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Getting the Iraq Contractors Under Control: Hearing tomorrow and day of reckoning for the DOD, State and USAID

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Tomorrow we will find out how serious the reform bent Democratic Senators are in getting control of Iraq contractors. Tomorrow at 2:30 pm EST (you can live stream it here) the Subcommittee on Federal Financial Management, Government Information, Federal Services and International Security of the Committee on Homeland Security and Governmental Affairs (who names these committees?), chaired by Senator Tom Carper (D-DE) will hold a hearing to see if they can pressure the DOD, State and USAID into getting control of the contractors. Full disclosure ... I will be testifying at the committee.

Freshman Democratic Senators, (Obama, McCaskill (who just endorsed Obama in his commercial), Webb, etc.) along with Senate government affairs subcommittee chair Tom Carper (who went to Iraq with McCaskill just to look at the contracting problem) have passed an impressive group of reforms. (As soon as the vetoed, but now fixed National Defense Authorization passes, these reforms will be signed into law.)

These reforms could, if enacted with good oversight could actually make a difference. Their crowning achievement was to establish a Wartime Contracting Commission, based on the old 1940s Truman Committee with the idea of investigating the Iraq contracting mess while the war is still going on, refer cases to DOJ, and fix the problems that the rush to war created. It will go for two years and the SIGIR (Special Inspector General for Iraq Reconstruction) Bowen will be tasked to do the investigations for this Commission. Bowen will be testifying at the hearing.

I will be talking about what we found in the course of writing our book, Betraying Our Troops: The Destructive Results of Privatizing War. First is that we have put contractors onto the battlefield and hostile area and tasking them with basic vital logistics. Our book is full of examples of how the contractor decided it was too dangerous to do some of the work and troops did not have vital supplies and services outside the large bases. I will also talk about contractor threatened work stoppages in hostile areas because the bills were slow to be paid, and how contractor employees, who are doing the logistics that troops used to do, can just quit and go home, thus threatening the mission. Robert Bauman, my co-author and former DOD investigator, talk about the lack of oversight and the huge drain of money virtually unchecked to the contractors.

First SGT Perry Jefferies, one of the soldiers prominently featured in our book, will be testifying. He was responsible for the logistics of 1,800+ men at the beginning of the war. His story of lack of even the most basic supplies because of contractor failure and unwillingness to go beyond the bases is stark and frustrating. His men were reduced to rationing water and food because the contractor would not go to their remote base. They were so isolated that even took several months for Perry to find out that Bush landed on the aircraft carrier in the now infamous "Mission Accomplished" photo op.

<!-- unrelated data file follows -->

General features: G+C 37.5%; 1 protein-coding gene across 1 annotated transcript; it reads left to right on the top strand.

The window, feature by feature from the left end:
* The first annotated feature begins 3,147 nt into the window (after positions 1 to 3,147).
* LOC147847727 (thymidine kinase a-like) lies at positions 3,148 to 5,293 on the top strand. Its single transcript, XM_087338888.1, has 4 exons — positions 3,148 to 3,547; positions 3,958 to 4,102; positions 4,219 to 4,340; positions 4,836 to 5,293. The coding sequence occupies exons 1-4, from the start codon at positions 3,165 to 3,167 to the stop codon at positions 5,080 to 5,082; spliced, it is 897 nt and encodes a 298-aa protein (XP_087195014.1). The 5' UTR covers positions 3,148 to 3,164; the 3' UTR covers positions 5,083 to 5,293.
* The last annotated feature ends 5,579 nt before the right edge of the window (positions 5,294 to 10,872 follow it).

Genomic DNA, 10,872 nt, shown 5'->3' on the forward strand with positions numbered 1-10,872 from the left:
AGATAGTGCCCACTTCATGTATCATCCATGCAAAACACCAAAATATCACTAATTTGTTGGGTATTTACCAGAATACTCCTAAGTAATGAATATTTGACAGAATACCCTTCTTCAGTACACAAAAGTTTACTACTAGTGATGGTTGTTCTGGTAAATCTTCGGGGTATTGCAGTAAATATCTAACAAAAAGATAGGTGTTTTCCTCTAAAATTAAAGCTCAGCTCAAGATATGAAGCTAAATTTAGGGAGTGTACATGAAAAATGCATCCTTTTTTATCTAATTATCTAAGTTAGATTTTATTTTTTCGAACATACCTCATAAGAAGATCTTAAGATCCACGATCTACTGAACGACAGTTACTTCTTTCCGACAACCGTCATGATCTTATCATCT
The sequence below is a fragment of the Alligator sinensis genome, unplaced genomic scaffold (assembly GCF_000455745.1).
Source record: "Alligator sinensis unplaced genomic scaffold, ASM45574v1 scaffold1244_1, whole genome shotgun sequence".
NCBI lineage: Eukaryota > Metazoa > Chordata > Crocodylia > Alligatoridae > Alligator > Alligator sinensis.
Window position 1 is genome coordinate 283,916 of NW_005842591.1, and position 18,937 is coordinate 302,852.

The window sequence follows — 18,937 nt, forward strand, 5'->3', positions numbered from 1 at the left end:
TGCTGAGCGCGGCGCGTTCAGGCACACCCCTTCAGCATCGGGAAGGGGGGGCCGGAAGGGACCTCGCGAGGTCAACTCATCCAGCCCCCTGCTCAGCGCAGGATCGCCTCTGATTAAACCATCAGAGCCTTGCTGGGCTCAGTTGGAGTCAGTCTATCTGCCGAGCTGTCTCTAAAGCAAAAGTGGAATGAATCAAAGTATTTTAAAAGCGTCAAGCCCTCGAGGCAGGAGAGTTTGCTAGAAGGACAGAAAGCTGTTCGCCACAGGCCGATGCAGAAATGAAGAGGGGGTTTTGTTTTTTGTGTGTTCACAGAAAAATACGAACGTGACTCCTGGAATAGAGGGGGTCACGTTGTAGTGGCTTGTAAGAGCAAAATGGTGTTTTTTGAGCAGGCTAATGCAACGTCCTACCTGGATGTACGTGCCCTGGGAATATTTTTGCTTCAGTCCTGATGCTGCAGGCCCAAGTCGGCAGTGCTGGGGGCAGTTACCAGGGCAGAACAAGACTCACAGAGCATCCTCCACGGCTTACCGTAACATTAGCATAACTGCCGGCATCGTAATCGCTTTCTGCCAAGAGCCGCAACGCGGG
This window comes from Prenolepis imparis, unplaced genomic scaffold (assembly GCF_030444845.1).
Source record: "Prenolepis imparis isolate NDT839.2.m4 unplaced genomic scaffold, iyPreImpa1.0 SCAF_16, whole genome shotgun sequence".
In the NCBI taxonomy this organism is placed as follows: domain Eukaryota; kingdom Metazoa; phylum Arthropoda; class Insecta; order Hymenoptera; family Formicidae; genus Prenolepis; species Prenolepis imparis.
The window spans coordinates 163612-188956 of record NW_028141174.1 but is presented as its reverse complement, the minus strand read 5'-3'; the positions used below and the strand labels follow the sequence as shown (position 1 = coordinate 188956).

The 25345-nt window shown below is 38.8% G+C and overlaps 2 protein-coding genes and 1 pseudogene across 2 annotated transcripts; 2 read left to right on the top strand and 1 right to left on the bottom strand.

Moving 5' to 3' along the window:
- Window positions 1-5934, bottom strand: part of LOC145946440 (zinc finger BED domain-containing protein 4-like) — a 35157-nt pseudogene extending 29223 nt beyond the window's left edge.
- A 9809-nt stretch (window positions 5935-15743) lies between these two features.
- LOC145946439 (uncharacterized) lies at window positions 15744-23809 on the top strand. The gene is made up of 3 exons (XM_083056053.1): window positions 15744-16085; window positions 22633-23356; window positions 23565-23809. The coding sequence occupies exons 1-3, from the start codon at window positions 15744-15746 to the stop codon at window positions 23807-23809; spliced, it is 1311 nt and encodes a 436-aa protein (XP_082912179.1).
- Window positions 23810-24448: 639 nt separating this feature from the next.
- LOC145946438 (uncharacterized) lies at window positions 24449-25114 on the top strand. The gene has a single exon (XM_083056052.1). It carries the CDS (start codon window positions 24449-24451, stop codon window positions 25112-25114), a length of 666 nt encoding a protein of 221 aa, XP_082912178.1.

The Center for Public Integrity recently put out a report with astounding facts. "U.S. government contracts for work in Iraq and Afghanistan have grown more than 50 percent annually, from $11 billion in 2004 to almost $17 billion in 2005 and more than $25 billion in 2006."

The Iraq mission, reconstruction, and troop levels have not increased by that percent so why are the contracts growing so fast? The contractor costs are out of control and will keep rising at this rate if nothing is done. This war, in constant dollars, will be the second most expensive war in history, even if we get out in the next two years. Can you believe that it will be more expensive than Vietnam, which lasted much longer and with many more troops?

The hearing will be asking the questions of what to do next. These Freshman Democrats and Carper got the legislation passed but now they have to get the bureaucracy to implement it. I am hoping that Carper and the Freshmen are determined to do the oversight so that these laws just aren't happy talk. They are calling up the oversight people, (SIGIR, GAO) on the panel with me and the second panel will have the DOD, State and USAID administrative people to ask what they plan to do about it.

So in this time where the economy is crashing, bailouts are on the way and there is no seeming end to our commitment in Iraq, these new reformers may have a chance in getting control of some of the money that is flowing to Iraq. There has been much made of Blackwater because of the potential crimes but their contract is only been about a billion dollars. The KBR logistics contract is estimated to have grown to $26 billion.

These hearings may be the beginning of Carper and the Freshman Democratic reformers to show that they can follow up and actually do something beyond the horror stories.